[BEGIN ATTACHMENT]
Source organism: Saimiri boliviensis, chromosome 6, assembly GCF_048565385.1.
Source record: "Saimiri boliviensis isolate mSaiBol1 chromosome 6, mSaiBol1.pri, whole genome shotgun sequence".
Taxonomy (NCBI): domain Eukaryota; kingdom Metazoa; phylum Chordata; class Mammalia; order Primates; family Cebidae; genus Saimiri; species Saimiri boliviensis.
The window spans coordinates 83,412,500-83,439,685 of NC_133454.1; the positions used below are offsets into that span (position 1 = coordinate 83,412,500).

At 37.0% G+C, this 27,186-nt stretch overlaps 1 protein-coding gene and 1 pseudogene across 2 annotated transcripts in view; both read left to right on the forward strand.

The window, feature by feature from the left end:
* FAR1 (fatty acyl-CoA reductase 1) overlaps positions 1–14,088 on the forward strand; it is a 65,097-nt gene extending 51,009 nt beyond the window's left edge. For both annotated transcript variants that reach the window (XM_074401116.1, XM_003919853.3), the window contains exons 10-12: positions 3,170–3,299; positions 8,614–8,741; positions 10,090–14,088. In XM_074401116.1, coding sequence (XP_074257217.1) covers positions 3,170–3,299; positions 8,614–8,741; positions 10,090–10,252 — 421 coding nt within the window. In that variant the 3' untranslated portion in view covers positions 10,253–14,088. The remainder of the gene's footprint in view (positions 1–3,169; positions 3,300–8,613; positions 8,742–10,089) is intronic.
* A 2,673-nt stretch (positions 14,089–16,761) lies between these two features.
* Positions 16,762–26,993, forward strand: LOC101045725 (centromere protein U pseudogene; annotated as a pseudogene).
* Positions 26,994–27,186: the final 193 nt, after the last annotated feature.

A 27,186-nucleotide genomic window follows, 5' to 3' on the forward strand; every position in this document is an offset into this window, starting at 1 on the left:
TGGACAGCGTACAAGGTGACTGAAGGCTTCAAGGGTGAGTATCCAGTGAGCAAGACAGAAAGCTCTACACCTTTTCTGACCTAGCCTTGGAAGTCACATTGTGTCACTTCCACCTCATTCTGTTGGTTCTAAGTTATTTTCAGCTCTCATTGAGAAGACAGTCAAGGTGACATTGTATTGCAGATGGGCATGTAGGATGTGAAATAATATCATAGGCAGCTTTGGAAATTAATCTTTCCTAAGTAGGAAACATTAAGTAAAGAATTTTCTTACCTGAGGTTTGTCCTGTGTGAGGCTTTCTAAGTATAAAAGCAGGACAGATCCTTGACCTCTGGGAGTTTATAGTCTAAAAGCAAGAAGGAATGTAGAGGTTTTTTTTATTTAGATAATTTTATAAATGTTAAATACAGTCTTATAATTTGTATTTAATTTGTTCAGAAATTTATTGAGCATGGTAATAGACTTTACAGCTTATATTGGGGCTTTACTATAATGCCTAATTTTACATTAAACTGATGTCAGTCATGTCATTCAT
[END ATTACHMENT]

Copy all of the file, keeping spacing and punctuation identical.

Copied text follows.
Source organism: Saimiri boliviensis, chromosome 6, assembly GCF_048565385.1.
Source record: "Saimiri boliviensis isolate mSaiBol1 chromosome 6, mSaiBol1.pri, whole genome shotgun sequence".
Taxonomy (NCBI): domain Eukaryota; kingdom Metazoa; phylum Chordata; class Mammalia; order Primates; family Cebidae; genus Saimiri; species Saimiri boliviensis.
The window spans coordinates 83,412,500-83,439,685 of NC_133454.1; the positions used below are offsets into that span (position 1 = coordinate 83,412,500).

At 37.0% G+C, this 27,186-nt stretch overlaps 1 protein-coding gene and 1 pseudogene across 2 annotated transcripts in view; both read left to right on the forward strand.

The window, feature by feature from the left end:
* FAR1 (fatty acyl-CoA reductase 1) overlaps positions 1–14,088 on the forward strand; it is a 65,097-nt gene extending 51,009 nt beyond the window's left edge. For both annotated transcript variants that reach the window (XM_074401116.1, XM_003919853.3), the window contains exons 10-12: positions 3,170–3,299; positions 8,614–8,741; positions 10,090–14,088. In XM_074401116.1, coding sequence (XP_074257217.1) covers positions 3,170–3,299; positions 8,614–8,741; positions 10,090–10,252 — 421 coding nt within the window. In that variant the 3' untranslated portion in view covers positions 10,253–14,088. The remainder of the gene's footprint in view (positions 1–3,169; positions 3,300–8,613; positions 8,742–10,089) is intronic.
* A 2,673-nt stretch (positions 14,089–16,761) lies between these two features.
* Positions 16,762–26,993, forward strand: LOC101045725 (centromere protein U pseudogene; annotated as a pseudogene).
* Positions 26,994–27,186: the final 193 nt, after the last annotated feature.

A 27,186-nucleotide genomic window follows, 5' to 3' on the forward strand; every position in this document is an offset into this window, starting at 1 on the left:
TGGACAGCGTACAAGGTGACTGAAGGCTTCAAGGGTGAGTATCCAGTGAGCAAGACAGAAAGCTCTACACCTTTTCTGACCTAGCCTTGGAAGTCACATTGTGTCACTTCCACCTCATTCTGTTGGTTCTAAGTTATTTTCAGCTCTCATTGAGAAGACAGTCAAGGTGACATTGTATTGCAGATGGGCATGTAGGATGTGAAATAATATCATAGGCAGCTTTGGAAATTAATCTTTCCTAAGTAGGAAACATTAAGTAAAGAATTTTCTTACCTGAGGTTTGTCCTGTGTGAGGCTTTCTAAGTATAAAAGCAGGACAGATCCTTGACCTCTGGGAGTTTATAGTCTAAAAGCAAGAAGGAATGTAGAGGTTTTTTTTATTTAGATAATTTTATAAATGTTAAATACAGTCTTATAATTTGTATTTAATTTGTTCAGAAATTTATTGAGCATGGTAATAGACTTTACAGCTTATATTGGGGCTTTACTATAATGCCTAATTTTACATTAAACTGATGTCAGTCATGTCATTCAT